Saturday, 24 September 2016

Deeley depraved… Diversions (1976)

Heather Deeley
This is a bloody strange film - a mid-seventies porno devised for the "export" market and ranging wildly in tone and content. The production values are pretty decent and it does feature the lovely Heather Deeley who could so easily have been a mainstream star.

Written and directed by Derek Ford the film is trying to make more of a statement than it’s “cinema club” origins and is a mix of vignettes aimed at disrupting the attention span of the average blue film aficionado with comedy, drama and sexual shock tactics. Is it to be taken seriously? Deeley didn’t think so and disliked its extremes, but it’s an interesting diversion… even if you occasionally have to hide behind the sofa..

Genuine 70's grainy film-stock!
It starts at a railway station as a convicted woman is escorted handcuffed to a WPC and accompanied by another office – Derek Martin (later of The Bill and Eastenders) – there’s a mix of professional actors and, er, the other performers.

Sat in the old-style six seat carriage, Deeley’s character, Imogene, stares blankly out of the train window before casting glances at her fellow travellers: a man reading a Vampirella comic – how promising those always looked on the higher shelves… and a student played by another pro actor, Jeffrey Morgan.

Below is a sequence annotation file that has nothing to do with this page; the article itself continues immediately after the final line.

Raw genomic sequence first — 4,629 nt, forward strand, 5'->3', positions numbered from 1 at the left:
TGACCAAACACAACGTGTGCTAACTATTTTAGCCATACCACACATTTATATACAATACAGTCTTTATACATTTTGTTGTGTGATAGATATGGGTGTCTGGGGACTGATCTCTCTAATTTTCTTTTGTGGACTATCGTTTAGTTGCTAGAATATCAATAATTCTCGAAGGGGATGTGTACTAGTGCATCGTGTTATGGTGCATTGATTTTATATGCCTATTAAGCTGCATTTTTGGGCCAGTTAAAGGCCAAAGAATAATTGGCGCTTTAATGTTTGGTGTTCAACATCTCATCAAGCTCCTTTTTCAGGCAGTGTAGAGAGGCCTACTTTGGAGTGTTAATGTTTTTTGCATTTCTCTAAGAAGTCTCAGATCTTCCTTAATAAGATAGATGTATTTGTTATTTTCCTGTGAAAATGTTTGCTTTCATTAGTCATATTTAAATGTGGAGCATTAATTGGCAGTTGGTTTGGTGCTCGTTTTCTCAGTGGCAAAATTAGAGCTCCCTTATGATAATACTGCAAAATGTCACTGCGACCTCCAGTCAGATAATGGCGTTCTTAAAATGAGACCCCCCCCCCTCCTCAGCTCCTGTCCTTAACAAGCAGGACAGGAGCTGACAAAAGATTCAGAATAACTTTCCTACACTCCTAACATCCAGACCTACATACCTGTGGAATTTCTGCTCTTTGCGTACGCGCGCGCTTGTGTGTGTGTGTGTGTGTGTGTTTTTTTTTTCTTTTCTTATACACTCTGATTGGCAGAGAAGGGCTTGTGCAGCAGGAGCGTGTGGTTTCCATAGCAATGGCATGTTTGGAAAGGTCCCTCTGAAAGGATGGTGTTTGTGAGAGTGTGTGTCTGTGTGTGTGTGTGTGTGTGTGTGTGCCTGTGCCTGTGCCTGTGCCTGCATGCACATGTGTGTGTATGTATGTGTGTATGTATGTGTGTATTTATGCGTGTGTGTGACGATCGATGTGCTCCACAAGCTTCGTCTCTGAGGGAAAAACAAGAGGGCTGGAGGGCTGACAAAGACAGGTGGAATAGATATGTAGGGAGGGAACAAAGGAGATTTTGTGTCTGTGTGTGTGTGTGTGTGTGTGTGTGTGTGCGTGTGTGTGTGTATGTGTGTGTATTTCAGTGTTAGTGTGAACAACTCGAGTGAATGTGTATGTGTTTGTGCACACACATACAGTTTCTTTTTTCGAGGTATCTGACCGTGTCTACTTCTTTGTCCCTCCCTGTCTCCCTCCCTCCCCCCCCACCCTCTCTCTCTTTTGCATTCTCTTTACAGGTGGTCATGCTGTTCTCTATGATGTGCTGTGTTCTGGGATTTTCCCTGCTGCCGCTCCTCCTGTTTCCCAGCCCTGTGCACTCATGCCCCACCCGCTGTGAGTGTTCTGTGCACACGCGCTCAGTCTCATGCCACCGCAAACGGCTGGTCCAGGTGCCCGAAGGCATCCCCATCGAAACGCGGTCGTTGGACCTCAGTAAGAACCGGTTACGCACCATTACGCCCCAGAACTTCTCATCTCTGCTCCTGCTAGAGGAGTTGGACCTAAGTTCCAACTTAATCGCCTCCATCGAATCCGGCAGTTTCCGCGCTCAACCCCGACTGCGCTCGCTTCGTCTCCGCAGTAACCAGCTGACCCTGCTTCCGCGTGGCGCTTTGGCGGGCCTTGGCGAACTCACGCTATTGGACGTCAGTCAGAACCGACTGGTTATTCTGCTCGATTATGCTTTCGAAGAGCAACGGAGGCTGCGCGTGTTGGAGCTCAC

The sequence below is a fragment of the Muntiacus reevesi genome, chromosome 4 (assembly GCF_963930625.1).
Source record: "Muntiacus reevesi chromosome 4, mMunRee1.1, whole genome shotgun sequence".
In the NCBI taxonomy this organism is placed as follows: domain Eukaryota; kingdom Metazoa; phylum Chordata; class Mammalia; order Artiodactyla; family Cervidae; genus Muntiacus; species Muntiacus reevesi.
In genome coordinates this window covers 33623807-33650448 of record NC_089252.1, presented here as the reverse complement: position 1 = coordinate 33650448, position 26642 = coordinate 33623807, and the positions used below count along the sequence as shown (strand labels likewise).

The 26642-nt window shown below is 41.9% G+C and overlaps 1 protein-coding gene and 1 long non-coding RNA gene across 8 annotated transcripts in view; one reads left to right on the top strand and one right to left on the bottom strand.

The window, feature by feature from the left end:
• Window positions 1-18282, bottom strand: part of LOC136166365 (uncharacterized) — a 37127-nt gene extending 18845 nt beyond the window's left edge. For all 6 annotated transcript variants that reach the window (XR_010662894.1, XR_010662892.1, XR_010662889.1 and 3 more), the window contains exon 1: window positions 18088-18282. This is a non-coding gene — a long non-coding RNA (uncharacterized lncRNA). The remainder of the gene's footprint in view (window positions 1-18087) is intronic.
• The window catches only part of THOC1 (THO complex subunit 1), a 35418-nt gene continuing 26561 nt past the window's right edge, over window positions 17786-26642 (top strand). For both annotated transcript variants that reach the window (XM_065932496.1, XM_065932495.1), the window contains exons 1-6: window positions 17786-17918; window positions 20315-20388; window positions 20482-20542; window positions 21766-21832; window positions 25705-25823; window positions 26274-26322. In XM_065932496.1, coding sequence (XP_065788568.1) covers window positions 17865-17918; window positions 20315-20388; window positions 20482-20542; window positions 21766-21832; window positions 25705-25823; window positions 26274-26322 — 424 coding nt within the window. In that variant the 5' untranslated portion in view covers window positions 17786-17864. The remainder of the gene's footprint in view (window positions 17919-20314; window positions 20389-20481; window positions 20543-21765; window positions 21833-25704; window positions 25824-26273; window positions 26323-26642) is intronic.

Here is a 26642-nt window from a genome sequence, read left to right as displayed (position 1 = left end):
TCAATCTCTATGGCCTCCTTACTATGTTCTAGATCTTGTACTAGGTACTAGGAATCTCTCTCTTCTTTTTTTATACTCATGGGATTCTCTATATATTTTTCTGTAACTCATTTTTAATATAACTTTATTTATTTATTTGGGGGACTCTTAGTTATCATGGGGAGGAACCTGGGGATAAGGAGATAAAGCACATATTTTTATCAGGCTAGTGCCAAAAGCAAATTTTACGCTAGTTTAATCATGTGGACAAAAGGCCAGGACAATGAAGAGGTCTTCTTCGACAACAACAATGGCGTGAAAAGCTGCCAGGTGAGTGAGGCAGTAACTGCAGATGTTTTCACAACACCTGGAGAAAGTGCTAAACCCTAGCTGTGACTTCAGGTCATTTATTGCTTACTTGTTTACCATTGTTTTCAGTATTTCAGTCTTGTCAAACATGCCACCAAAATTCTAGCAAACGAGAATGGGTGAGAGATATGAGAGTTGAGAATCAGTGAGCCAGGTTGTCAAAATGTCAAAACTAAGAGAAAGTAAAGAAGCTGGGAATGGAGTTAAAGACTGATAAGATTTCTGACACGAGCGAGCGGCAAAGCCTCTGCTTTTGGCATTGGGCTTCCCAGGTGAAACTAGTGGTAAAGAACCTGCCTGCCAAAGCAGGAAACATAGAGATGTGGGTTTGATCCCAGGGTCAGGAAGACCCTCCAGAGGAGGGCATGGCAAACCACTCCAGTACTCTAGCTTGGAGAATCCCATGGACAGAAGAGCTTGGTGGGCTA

The student offers her an apple and she daydreams them both onto a farm where they play a grown-up version of hide and seek. In her dream he recites an ode to apples comparing them favourable to a woman and even constructing a replica woman from the fruit. It’s daft but creates at least an interesting diversion (see what I did…) from the expected business they are about to get down to.

Sure enough Heather comes down from her hide-away in the loft to kick her lover’s apples away. The two embrace and get down to bruising the bramleys until another, more-fleshy, and badly-lit couple, takes over the close-quarters work. It’s pretty jarring after the film’s carefully established atmospherics and feels totally unnecessary: animalistic and basic at every level and clearly not the two actors. We see enough of Heather D later on to know that this quota-filling bonk-double is not her.


Back to the carriage and Imogene begins another fantasy, less romantic and much darker… At first it seems she merely wants to be in control, arching her back impressively astride her well-heeled lover– the man with the horror mag (Timothy Blackstone). Yes, you can clearly see why Deeley was in so much demand for this kind of work, dimensionally very-pleasing with a lovely face and acting ability to lift her above most contemporaries: she could easily have had a mainstream career?

War torn